The global Holstein breed, which is composed almost completely of American Holstein genes, has largely replaced other breeds of dairy cattle in much of the world. Production and conformation traits have been emphasized for improvement of Holsteins because of moderately high heritability and ease of data collection. However, female fertility, calving ease, calf mortality, health, and survival have been ignored for the global Holstein breed until very recently. The decline of Holsteins for the functional traits, coupled with increases of inbreeding of Holsteins internationally, has resulted in tremendous global interest in crossbreeding by commercial dairy producers. Purebred sires will continue to be sought to breed almost all dairy heifers and cows for crossbreeding. Most crossbreeding systems with dairy cattle will make use of three breeds to optimize the average level of heterosis across generations.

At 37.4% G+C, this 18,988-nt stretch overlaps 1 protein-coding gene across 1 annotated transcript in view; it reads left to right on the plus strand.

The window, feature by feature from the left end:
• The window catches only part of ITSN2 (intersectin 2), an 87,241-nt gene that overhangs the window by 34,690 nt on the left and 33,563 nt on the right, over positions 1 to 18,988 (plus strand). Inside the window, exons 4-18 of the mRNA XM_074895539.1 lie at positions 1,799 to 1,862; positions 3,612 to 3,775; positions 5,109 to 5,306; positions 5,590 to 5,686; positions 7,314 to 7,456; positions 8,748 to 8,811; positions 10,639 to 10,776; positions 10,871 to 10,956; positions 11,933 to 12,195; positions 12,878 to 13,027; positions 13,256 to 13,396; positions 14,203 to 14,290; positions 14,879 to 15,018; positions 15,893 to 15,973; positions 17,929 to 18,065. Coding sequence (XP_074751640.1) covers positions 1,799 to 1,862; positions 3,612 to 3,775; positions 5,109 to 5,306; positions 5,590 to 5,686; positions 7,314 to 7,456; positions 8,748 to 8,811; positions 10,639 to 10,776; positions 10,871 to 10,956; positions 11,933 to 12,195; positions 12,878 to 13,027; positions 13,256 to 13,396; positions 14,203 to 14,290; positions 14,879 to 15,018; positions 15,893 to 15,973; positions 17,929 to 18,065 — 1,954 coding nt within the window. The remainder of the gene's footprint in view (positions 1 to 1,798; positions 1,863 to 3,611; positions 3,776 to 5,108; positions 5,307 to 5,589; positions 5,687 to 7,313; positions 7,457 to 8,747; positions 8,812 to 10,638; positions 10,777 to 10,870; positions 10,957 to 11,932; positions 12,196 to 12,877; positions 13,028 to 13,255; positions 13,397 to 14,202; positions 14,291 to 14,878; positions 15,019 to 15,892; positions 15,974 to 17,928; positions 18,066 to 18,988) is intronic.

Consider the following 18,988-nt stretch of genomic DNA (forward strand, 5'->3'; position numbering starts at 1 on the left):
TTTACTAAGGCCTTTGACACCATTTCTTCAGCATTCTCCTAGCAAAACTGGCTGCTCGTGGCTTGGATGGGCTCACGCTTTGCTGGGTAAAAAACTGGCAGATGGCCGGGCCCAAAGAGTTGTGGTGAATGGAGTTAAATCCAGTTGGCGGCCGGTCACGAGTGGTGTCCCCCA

Proceedings of the World Congress on Genetics Applied to Livestock Production, Volume , , 01.01, 2006
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